Recent publications in IPA Review article

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An Australian ruling class?

IPA REVIEW ARTICLE | John Roskam

In 1964 Donald Horne's The Lucky Country was published. Horne had one basic argument-‘Australia is a lucky country, run mainly by second-rate people who share its luck.' By the mid-1960s an emerging class of tertiary-educated professionals...

When Everything Was Going Wrong: Britain in the Seventies

IPA REVIEW ARTICLE | Richard Allsop

Almost everything in 1970s Britain seemed to be failing. Its industrial economy was in steep decline, crippled by strikes and excessive wage demands. Inflation peaked at over 30 per cent and unemployment reached its highest level since the War....

Time to dump costly parental leave scheme

IPA REVIEW ARTICLE | Alex Hawke

In 1975, Malcolm Fraser's Liberal government had the largest parliamentary majority in Australian history. The story is now well known: Gough Whitlam oversaw a massive expansion of the public sector, increasing government spending by more than 40...

A tribute to James Buchanan

IPA REVIEW ARTICLE | Mikayla Novak

Last month one of the iconic figures of twentieth century classical liberalism, James McGill Buchanan, passed away aged 93. Buchanan has been rightly credited for his leading role in forging the ‘public choice' approach to political...

Victories for free speech

IPA REVIEW ARTICLE | James Paterson

Canada's successful effort to repeal laws that curtail freedom of speech demonstrates that restoring free speech is possible, but far from guaranteed. It's taken their Conservative government six years to take action on an unpopular law which...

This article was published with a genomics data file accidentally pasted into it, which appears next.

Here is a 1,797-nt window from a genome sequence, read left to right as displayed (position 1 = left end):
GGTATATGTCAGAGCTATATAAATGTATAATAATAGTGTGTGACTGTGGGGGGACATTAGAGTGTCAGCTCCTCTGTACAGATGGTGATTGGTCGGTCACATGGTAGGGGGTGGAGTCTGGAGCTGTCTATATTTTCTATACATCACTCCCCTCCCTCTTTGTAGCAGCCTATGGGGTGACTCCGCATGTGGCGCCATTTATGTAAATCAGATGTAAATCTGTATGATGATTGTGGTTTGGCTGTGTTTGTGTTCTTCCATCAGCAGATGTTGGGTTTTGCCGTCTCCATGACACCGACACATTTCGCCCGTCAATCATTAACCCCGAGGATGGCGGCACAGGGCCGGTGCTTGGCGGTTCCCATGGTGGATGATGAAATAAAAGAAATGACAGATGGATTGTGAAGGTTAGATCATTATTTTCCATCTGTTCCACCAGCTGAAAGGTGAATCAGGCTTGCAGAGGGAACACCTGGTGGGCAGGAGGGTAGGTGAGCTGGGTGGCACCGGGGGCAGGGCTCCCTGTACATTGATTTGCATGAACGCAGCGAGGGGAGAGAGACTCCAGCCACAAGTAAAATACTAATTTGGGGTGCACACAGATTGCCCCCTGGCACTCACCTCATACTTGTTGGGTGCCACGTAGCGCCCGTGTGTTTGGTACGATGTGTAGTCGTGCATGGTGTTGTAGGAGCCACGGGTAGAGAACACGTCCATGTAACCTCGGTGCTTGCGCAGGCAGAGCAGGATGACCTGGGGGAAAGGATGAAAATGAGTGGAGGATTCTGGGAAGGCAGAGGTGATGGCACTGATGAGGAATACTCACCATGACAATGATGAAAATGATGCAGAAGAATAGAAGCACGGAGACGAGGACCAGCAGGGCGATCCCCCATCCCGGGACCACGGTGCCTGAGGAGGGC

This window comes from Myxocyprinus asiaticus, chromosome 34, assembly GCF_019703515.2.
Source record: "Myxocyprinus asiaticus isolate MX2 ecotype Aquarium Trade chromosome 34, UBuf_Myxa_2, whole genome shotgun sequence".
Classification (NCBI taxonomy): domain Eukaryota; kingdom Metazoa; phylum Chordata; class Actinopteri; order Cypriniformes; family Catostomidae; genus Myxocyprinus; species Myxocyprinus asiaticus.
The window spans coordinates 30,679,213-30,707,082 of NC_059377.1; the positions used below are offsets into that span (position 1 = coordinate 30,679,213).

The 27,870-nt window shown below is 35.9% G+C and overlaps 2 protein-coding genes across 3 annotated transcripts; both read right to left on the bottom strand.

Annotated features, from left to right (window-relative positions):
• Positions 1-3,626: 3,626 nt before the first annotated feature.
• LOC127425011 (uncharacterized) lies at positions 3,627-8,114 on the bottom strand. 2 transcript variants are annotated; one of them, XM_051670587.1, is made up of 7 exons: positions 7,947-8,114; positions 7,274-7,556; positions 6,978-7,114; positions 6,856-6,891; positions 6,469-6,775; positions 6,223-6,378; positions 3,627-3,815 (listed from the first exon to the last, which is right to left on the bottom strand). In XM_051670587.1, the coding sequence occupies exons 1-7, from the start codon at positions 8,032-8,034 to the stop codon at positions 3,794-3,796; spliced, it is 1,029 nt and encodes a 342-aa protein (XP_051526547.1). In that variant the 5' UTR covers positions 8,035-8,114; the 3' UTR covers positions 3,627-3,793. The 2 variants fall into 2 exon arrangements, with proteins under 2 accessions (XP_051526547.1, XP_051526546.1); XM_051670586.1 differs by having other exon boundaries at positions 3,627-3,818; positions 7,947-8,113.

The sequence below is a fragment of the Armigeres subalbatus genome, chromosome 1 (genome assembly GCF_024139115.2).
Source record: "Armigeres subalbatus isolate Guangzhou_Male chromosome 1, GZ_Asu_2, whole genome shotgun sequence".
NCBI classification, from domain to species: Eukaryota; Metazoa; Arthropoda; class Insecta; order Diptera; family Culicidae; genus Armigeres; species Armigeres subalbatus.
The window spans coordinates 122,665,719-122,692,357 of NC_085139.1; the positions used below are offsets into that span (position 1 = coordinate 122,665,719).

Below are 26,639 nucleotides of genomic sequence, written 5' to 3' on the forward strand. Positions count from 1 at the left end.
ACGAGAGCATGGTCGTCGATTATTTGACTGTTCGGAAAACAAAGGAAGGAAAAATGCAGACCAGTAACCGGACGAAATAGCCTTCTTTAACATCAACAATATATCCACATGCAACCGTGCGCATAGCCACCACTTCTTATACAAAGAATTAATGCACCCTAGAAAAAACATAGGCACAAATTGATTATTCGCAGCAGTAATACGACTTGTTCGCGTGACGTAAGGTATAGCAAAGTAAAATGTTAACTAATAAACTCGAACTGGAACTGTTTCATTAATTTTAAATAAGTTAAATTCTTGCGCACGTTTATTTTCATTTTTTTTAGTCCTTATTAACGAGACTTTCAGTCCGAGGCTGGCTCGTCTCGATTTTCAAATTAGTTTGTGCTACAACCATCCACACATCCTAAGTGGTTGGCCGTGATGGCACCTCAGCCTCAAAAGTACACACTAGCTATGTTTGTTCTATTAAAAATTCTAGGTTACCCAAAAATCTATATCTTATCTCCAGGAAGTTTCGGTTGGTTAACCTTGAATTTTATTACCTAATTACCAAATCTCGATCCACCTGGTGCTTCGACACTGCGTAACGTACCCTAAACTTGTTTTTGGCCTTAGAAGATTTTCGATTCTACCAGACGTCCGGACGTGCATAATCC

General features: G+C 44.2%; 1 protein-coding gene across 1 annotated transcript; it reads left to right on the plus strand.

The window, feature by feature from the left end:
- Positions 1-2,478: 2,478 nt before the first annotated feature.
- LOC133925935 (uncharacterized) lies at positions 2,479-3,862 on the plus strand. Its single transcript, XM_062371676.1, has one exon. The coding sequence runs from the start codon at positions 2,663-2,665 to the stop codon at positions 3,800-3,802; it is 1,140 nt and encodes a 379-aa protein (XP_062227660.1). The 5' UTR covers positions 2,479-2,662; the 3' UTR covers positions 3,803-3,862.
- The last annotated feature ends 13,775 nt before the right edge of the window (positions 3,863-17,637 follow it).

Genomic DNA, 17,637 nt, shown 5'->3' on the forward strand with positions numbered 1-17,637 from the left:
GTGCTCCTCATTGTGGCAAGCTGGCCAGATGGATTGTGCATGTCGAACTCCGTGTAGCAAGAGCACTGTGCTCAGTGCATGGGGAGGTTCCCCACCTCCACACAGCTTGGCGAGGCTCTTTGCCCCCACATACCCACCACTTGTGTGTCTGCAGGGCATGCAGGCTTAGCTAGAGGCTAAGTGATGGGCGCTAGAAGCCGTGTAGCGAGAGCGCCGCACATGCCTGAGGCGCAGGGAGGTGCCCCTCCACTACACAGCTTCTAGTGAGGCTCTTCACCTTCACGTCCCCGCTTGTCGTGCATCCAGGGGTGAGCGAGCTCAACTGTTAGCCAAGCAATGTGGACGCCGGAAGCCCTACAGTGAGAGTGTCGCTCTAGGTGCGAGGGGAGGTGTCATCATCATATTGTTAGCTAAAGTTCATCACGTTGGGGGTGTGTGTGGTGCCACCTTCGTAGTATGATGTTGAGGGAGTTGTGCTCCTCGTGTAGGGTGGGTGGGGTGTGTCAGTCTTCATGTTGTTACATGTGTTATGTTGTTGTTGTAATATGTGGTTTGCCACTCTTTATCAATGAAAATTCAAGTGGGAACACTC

STRANGE TIMES: The government's guide to Australia Day

IPA REVIEW ARTICLE | Peter Gregory

I'm not going to lie (a first for Strange Times?). But Australia Day troubles me. There's something slightly creepy about how our government gives a taxpayer funded pat on the head to the very best number one citizen for the year. And it annoys me...

The war on democracy

IPA REVIEW ARTICLE | Chris Berg

In 1953 a bitter Bertolt Brecht wrote, 'Would it not be easier / In that case for the government / To dissolve the people / And elect another?' With these lines, Brecht brilliantly captured the dripping contempt that some purportedly 'democratic'...

A 'nudge' in the wrong direction

IPA REVIEW ARTICLE | Nick Evans

Like many sinister concepts, the idea of governments ‘nudging' people may seem on first glance somewhat innocuous. Rather than relying on coercion such as using bans, fines and regulation to achieve social change, nudge employs a supposedly...

The economics of food

IPA REVIEW ARTICLE | James Bolt

Have you ever not ordered something at a restaurant because it had strange ingredients, and ordered the roast chicken instead? Ever tried a restaurant because the social vibe of the place made you think it would be a great night out? They're safe...

The big government merry-go-round

IPA REVIEW ARTICLE | Tim Andrews

Unintentional self-parody has long being a forte of governments around the world. Yet a movement in recent years to create multi-layered government and quasi-governmental agencies, each existing simply to lobby each other to in turn lobby other...

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